Would You Rather Work for a Man or Woman?

By, Dave Thomas

Have you ever stopped to think about whether you prefer working for a man or a woman?

Having been in the journalism field for some 22 years, I’ve worked under both genders and can honestly say I’ve noticed some trends evolve.

At least from my experiences, men get the nod in these instances:

• They tend to not hold grudges and forget disagreements quicker;
• They are more comfortable generally discussing issues outside the office among other men;
• They are more apt to speak their minds.

On the other side of the table, women get the nod in these instances:

• They think things through generally more and the ramifications of decisions;
• They will go to bat for you because you’re not “one of the guys in the locker room” where you are in constant competition with each other;
• They are more organized and therefore have a better-run system, provided it is not micro-managed.

Now of course there are men who will cross over and micro-manage the heck out of you, and some female bosses will not go to bat for you because you’re not part of their circle of friends in the office, oftentimes other women.

In two-plus decades in the working world, I’ve honestly not even looked at whether or not the boss was a man or woman. The bottom line to me is do they treat you with respect and give you the chance to succeed in your given position?

Too often today, office politics become intertwined in the workplace, leading to unhappy bosses and employees.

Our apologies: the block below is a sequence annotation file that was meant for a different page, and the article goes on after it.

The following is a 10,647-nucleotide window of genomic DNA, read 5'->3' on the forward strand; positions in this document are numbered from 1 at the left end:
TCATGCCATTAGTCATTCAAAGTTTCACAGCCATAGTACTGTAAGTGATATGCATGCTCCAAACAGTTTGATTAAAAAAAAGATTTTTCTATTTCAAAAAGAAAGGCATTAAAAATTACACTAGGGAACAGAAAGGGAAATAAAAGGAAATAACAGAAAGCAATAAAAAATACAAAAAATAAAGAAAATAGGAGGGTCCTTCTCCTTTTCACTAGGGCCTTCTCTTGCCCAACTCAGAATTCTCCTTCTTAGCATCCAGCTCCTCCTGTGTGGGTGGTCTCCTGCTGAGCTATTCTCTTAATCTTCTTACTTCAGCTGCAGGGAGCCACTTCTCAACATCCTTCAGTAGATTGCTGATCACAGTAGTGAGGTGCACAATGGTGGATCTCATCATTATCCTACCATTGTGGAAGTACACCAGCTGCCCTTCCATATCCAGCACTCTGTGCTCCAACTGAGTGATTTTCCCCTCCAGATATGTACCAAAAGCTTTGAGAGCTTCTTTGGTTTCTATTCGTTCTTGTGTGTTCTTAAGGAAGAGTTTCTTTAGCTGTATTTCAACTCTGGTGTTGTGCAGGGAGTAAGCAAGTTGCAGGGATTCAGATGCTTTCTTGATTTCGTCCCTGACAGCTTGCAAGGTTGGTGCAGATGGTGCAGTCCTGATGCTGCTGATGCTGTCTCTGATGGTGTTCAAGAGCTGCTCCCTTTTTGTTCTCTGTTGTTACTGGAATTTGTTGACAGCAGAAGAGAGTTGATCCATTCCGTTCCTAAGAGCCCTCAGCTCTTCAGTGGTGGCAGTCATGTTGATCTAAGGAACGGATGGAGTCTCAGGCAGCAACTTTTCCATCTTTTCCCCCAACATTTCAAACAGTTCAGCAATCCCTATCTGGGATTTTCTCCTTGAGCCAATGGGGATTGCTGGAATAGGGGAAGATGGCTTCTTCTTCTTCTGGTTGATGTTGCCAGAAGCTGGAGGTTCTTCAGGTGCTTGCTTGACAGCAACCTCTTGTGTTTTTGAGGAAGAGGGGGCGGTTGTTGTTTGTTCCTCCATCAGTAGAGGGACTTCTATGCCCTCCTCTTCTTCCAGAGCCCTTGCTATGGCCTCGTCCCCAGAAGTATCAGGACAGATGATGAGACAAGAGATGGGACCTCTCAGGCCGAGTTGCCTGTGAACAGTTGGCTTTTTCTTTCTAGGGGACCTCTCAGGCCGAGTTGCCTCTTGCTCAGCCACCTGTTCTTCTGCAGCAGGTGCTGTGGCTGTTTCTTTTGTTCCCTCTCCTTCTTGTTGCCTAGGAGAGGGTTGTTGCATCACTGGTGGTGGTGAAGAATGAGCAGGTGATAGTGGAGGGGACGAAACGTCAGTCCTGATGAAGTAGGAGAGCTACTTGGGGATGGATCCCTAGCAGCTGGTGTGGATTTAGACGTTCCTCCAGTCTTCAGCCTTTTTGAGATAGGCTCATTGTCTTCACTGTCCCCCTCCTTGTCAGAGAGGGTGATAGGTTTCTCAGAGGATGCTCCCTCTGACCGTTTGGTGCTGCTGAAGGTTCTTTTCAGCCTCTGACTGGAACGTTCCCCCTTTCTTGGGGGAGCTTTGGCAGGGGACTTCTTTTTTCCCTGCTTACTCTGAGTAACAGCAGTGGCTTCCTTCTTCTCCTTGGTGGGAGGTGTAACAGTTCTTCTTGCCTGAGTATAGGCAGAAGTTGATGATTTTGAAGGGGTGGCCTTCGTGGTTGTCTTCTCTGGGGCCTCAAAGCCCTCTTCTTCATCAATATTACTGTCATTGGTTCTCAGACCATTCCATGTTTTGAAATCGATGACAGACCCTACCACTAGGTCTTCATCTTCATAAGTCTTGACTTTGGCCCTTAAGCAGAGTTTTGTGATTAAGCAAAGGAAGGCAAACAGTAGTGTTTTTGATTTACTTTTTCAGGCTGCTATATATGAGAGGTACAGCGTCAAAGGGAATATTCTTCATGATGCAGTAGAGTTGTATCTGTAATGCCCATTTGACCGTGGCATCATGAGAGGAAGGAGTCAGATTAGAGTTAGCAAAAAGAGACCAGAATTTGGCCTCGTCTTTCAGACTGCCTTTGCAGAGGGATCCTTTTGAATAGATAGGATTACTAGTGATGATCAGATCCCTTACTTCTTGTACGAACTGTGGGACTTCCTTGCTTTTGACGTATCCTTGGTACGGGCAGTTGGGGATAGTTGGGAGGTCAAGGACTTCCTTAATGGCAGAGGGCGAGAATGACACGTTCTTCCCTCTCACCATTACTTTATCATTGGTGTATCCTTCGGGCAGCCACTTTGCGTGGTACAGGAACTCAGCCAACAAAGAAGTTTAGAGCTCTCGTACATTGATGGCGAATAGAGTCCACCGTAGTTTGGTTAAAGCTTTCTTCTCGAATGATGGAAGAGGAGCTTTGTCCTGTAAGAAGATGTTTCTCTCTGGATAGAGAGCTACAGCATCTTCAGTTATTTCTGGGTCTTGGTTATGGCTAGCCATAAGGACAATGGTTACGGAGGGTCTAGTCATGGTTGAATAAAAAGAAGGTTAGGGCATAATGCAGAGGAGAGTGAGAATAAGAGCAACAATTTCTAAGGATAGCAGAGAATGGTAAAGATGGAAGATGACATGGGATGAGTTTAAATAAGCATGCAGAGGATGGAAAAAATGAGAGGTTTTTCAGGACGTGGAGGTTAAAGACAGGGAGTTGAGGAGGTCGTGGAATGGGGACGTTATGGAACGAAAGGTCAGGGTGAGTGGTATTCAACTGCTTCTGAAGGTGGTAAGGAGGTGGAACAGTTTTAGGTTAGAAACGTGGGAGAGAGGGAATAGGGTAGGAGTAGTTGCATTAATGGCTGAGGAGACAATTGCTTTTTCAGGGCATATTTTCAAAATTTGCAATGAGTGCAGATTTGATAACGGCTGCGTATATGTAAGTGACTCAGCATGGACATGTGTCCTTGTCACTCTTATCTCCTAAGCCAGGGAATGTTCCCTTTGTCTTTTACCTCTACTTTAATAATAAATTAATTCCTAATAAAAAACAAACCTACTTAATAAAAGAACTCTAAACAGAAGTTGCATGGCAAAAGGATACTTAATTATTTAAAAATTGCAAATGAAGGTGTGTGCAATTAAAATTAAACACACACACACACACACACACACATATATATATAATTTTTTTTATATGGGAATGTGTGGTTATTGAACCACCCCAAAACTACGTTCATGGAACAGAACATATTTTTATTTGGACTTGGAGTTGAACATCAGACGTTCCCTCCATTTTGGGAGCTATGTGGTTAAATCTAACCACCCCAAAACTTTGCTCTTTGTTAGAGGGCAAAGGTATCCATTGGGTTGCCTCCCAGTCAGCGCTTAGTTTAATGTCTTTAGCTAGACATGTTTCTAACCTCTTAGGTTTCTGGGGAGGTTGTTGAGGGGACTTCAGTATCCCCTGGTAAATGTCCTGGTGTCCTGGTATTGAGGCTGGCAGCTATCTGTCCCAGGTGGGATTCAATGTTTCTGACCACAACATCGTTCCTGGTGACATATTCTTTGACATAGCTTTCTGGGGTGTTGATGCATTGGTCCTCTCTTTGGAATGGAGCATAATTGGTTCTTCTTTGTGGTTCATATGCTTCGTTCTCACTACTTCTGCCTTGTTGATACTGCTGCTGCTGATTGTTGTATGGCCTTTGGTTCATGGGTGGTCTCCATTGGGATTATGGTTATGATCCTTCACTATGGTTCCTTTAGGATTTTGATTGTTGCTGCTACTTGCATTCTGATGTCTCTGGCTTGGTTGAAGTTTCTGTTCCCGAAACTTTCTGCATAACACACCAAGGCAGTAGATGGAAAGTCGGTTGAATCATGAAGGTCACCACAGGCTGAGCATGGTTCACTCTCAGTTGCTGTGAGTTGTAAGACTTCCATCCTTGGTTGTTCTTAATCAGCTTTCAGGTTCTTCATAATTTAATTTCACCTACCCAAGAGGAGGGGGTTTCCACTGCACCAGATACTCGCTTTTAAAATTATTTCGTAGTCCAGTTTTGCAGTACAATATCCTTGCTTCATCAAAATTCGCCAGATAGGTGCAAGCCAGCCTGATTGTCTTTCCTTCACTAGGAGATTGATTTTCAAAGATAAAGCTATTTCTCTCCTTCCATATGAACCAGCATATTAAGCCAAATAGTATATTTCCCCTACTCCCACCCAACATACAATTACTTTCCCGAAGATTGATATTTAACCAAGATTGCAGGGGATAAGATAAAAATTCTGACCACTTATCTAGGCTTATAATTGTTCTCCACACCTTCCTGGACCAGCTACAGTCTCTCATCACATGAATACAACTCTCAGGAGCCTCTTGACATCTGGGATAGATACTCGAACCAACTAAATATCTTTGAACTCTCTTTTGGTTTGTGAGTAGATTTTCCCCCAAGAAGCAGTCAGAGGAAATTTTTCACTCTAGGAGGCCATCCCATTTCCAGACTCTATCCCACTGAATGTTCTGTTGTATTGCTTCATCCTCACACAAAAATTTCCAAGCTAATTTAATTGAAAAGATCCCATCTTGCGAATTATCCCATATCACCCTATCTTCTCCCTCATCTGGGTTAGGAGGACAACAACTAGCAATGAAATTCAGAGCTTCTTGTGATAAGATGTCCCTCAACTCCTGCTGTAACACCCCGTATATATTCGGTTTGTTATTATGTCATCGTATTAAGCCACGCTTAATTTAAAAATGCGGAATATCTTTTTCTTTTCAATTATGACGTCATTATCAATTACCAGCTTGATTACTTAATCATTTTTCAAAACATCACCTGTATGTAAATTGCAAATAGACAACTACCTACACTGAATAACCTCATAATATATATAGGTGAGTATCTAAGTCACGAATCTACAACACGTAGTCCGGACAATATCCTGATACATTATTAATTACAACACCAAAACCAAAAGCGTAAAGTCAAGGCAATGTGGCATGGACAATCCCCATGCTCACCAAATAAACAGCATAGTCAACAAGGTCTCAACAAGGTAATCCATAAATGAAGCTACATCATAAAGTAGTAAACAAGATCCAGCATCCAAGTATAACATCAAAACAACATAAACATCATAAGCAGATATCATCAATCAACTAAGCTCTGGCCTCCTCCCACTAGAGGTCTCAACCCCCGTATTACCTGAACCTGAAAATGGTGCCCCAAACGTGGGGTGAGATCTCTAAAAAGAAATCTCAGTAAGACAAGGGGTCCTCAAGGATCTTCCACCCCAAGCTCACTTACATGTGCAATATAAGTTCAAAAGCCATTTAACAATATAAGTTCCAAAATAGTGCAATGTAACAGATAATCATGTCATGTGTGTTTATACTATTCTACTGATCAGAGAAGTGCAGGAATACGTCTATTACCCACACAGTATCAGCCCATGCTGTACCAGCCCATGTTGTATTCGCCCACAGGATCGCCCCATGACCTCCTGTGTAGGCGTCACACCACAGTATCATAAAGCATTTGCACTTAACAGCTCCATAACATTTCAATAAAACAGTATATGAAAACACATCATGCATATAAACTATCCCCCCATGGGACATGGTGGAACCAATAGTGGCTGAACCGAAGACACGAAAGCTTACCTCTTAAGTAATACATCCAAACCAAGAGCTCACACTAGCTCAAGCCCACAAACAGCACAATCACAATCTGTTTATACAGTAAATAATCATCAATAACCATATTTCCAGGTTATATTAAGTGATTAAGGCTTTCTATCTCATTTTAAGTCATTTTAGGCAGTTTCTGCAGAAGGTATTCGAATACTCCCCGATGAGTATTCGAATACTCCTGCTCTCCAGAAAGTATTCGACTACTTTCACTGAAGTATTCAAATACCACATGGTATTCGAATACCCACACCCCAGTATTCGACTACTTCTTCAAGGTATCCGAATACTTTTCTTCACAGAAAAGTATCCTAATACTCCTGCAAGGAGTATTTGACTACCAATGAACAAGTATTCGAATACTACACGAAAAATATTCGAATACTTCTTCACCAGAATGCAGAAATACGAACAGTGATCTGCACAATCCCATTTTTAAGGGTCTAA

While many of us spend 40 hours or more at our respective positions each week, it is what you make of the job that will oftentimes determine whether or not you’re going to be successful there.

I’ve been asked by several bosses over the years if I was happy in my position and I always respond the same way.

Honestly, my happiness is not the most important thing. Am I a productive worker and do I get along with my co-workers, including the boss? I’ve always said that I can find happiness outside of any job I’m in; doesn’t mean I want to be miserable 40 hours a week, but my happiness in the 9 to 5 world is not something that will make or break me.

A job and a boss are what you make of them. For me, it doesn’t really matter if the person I report to wears a suit or a dress.

How they treat me, the opportunities I’m given to excel, and will they be true to their words are what matter most in my book.

So if you expected me to say one sex is better to work for than the other, it isn’t happening.

What is your experience? Do you have a preference of working with one sex over the other?

Dave Thomas

Dave Thomas, who writes on subjects such as VoIP phone service , writes extensively for San Diego-based Business.com.

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